A few days ago, I wrote about the DVR I’d assembled from an old PC and a spare tuner card. The more I look into it, the more impressed I am. This is very cool technology.
First, a little about the computer. This was originally my ‘main’ desktop machine, but probably 6-7 years ago. It wasn’t homebuilt, but built to my spec by Axis Computing in New Jersey (I believe they’re long gone).
The CPU is an AMD 500 MHz model, with 387 mb of memory. originally, it was built to process TV, and had an ATI All-in-Wonder video card. It is my understanding ATI is less than helpful in the Linux community, so that part is useless to me.
Now, for video, there’s some old, nondescript Nvidia card (I can’t even find a model number) and a Hauppauge¹ Win-TV GO card, which acts as a TV tuner.
In 2006, this is a lumbering slow machine with not much going for it. If you had one at home, you’d probably be thinking about how to get rid of it and replace it with something more modern.
The specifications for this DVR call for a much more powerful chip. It doesn’t seem to make much difference, because this works!
In order to accommodate the older hardware I’ve cranked down the quality of the video I capture. It can’t record and play at the same time either, something it should do.
A few things about this system have astounded me. First is the KnoppMyth distribution. This allowed me to stick a CD into the computer and let it do most of the rest. I had to dedicate this machine to DVR, but it wasn’t doing much before!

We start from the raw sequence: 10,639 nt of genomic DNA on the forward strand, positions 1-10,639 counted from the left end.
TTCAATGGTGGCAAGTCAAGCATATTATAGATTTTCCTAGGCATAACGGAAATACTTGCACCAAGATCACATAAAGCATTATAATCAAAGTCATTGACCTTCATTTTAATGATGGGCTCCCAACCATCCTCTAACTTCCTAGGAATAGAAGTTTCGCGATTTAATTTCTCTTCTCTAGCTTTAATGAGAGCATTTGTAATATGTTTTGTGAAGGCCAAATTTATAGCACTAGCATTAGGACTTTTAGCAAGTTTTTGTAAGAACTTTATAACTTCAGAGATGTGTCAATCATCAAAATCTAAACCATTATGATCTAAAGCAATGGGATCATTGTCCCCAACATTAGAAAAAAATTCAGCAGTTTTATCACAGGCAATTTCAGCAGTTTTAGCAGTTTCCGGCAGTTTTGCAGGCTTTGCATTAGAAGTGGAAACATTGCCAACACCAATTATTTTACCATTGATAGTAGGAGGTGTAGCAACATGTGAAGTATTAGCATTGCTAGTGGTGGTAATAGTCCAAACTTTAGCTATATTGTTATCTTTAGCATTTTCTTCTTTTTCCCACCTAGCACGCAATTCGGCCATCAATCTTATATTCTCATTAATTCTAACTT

Second is MythTV itself. It is a visually pleasing system. In fact, as a DVR, it is much more sophisticated looking and easier to deal with than my cable company DVR.
What I can’t do is play my video on a TV – at least not now. The system is designed for that, but my set-up just doesn’t lend itself to that outcome.
The system is divided into two basic parts, frontend and backend. The backend is the guts. it’s where the recording takes place and where data is manipulated.
The frontend is how the user interacts with the system and controls it. The frontend doesn’t have to be on the same computer as the backend. In fact, I can control much of the frontend on any web browser.
With that ability, I can program this DVR from work or while on-the-road.
The frontend handles viewing the video. Right now, that means dealing with files too large to easily watch out of the house. I’ve read about some modifications that will enable me to stream the video in a more highly compressed form, and I’ll be working on that tonight.
I am not sure this method of DVR building is right for everyone. There were loads of configuration choices I had to make. I think I did OK, but I can’t be sure. Certainly, I was on my own as I decided whether this or that box would be checked or unchecked.
This is more a project for someone who enjoys tinkering – and I do. And it’s probably the kind of thing I’ll keep tweaking and refining until I break it!
¹ – Hauppauge is a company that makes video products for computers. They have some of the best video capture boards and are well respected by hobbyists. Hauppauge is the name of the town they’re in.
Alas, I think they’d probably do better in business if you could easily spell their name! I wonder how many people look for Hauppauge and give up.
In the 21st Century, spelling counts.